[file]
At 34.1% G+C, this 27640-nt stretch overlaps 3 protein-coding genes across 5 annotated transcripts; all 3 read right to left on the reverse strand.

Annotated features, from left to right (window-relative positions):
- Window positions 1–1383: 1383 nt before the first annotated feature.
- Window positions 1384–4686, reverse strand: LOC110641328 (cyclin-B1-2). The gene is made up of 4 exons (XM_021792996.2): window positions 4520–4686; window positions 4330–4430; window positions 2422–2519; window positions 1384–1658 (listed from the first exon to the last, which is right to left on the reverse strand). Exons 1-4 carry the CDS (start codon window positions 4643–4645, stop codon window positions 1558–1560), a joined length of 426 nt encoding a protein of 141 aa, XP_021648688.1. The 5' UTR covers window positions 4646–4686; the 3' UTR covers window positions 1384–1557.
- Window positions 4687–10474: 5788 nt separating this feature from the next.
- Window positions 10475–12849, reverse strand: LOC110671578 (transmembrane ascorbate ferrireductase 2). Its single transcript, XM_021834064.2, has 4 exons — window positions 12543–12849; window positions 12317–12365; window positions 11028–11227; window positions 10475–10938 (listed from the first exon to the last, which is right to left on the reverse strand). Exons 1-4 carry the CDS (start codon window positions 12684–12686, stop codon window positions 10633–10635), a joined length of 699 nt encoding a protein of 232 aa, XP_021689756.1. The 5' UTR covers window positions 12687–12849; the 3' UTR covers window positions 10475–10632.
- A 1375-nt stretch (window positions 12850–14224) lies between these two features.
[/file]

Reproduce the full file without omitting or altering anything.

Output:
At 34.1% G+C, this 27640-nt stretch overlaps 3 protein-coding genes across 5 annotated transcripts; all 3 read right to left on the reverse strand.

Annotated features, from left to right (window-relative positions):
- Window positions 1–1383: 1383 nt before the first annotated feature.
- Window positions 1384–4686, reverse strand: LOC110641328 (cyclin-B1-2). The gene is made up of 4 exons (XM_021792996.2): window positions 4520–4686; window positions 4330–4430; window positions 2422–2519; window positions 1384–1658 (listed from the first exon to the last, which is right to left on the reverse strand). Exons 1-4 carry the CDS (start codon window positions 4643–4645, stop codon window positions 1558–1560), a joined length of 426 nt encoding a protein of 141 aa, XP_021648688.1. The 5' UTR covers window positions 4646–4686; the 3' UTR covers window positions 1384–1557.
- Window positions 4687–10474: 5788 nt separating this feature from the next.
- Window positions 10475–12849, reverse strand: LOC110671578 (transmembrane ascorbate ferrireductase 2). Its single transcript, XM_021834064.2, has 4 exons — window positions 12543–12849; window positions 12317–12365; window positions 11028–11227; window positions 10475–10938 (listed from the first exon to the last, which is right to left on the reverse strand). Exons 1-4 carry the CDS (start codon window positions 12684–12686, stop codon window positions 10633–10635), a joined length of 699 nt encoding a protein of 232 aa, XP_021689756.1. The 5' UTR covers window positions 12687–12849; the 3' UTR covers window positions 10475–10632.
- A 1375-nt stretch (window positions 12850–14224) lies between these two features.